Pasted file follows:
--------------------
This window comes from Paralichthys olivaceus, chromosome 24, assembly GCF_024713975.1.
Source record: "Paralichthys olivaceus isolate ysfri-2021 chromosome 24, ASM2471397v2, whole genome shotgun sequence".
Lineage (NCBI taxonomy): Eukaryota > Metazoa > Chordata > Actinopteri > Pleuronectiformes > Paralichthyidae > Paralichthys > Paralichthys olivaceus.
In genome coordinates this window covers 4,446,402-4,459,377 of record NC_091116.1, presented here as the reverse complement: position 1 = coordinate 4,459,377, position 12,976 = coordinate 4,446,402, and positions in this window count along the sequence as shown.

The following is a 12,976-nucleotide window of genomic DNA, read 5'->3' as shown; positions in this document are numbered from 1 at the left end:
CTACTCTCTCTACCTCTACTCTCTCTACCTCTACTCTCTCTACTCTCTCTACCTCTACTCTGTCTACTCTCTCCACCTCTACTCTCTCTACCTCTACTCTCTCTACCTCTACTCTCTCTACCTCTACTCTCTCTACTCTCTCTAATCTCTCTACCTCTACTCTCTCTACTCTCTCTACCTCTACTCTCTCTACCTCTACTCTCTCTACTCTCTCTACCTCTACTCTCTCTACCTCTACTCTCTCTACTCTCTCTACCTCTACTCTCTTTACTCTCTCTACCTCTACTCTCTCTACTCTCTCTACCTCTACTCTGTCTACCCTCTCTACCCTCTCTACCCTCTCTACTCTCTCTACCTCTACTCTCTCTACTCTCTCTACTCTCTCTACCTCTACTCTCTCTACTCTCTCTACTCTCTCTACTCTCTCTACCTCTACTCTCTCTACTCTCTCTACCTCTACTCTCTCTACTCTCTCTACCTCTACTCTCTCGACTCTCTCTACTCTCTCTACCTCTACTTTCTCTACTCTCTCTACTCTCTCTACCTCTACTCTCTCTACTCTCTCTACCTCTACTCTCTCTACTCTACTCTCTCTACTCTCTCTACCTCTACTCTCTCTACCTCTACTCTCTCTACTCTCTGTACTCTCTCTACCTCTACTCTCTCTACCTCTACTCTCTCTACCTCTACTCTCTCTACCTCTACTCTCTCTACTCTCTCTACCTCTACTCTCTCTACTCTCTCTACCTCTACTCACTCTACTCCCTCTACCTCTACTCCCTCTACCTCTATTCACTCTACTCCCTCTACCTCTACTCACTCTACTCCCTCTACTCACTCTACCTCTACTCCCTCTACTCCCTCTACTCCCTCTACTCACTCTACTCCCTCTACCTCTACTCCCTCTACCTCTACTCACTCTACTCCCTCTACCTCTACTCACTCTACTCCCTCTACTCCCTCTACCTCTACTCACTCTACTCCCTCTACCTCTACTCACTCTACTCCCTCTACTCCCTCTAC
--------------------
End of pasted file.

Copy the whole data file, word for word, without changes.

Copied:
This window comes from Paralichthys olivaceus, chromosome 24, assembly GCF_024713975.1.
Source record: "Paralichthys olivaceus isolate ysfri-2021 chromosome 24, ASM2471397v2, whole genome shotgun sequence".
Lineage (NCBI taxonomy): Eukaryota > Metazoa > Chordata > Actinopteri > Pleuronectiformes > Paralichthyidae > Paralichthys > Paralichthys olivaceus.
In genome coordinates this window covers 4,446,402-4,459,377 of record NC_091116.1, presented here as the reverse complement: position 1 = coordinate 4,459,377, position 12,976 = coordinate 4,446,402, and positions in this window count along the sequence as shown.

The following is a 12,976-nucleotide window of genomic DNA, read 5'->3' as shown; positions in this document are numbered from 1 at the left end:
CTACTCTCTCTACCTCTACTCTCTCTACCTCTACTCTCTCTACTCTCTCTACCTCTACTCTGTCTACTCTCTCCACCTCTACTCTCTCTACCTCTACTCTCTCTACCTCTACTCTCTCTACCTCTACTCTCTCTACTCTCTCTAATCTCTCTACCTCTACTCTCTCTACTCTCTCTACCTCTACTCTCTCTACCTCTACTCTCTCTACTCTCTCTACCTCTACTCTCTCTACCTCTACTCTCTCTACTCTCTCTACCTCTACTCTCTTTACTCTCTCTACCTCTACTCTCTCTACTCTCTCTACCTCTACTCTGTCTACCCTCTCTACCCTCTCTACCCTCTCTACTCTCTCTACCTCTACTCTCTCTACTCTCTCTACTCTCTCTACCTCTACTCTCTCTACTCTCTCTACTCTCTCTACTCTCTCTACCTCTACTCTCTCTACTCTCTCTACCTCTACTCTCTCTACTCTCTCTACCTCTACTCTCTCGACTCTCTCTACTCTCTCTACCTCTACTTTCTCTACTCTCTCTACTCTCTCTACCTCTACTCTCTCTACTCTCTCTACCTCTACTCTCTCTACTCTACTCTCTCTACTCTCTCTACCTCTACTCTCTCTACCTCTACTCTCTCTACTCTCTGTACTCTCTCTACCTCTACTCTCTCTACCTCTACTCTCTCTACCTCTACTCTCTCTACCTCTACTCTCTCTACTCTCTCTACCTCTACTCTCTCTACTCTCTCTACCTCTACTCACTCTACTCCCTCTACCTCTACTCCCTCTACCTCTATTCACTCTACTCCCTCTACCTCTACTCACTCTACTCCCTCTACTCACTCTACCTCTACTCCCTCTACTCCCTCTACTCCCTCTACTCACTCTACTCCCTCTACCTCTACTCCCTCTACCTCTACTCACTCTACTCCCTCTACCTCTACTCACTCTACTCCCTCTACTCCCTCTACCTCTACTCACTCTACTCCCTCTACCTCTACTCACTCTACTCCCTCTACTCCCTCTAC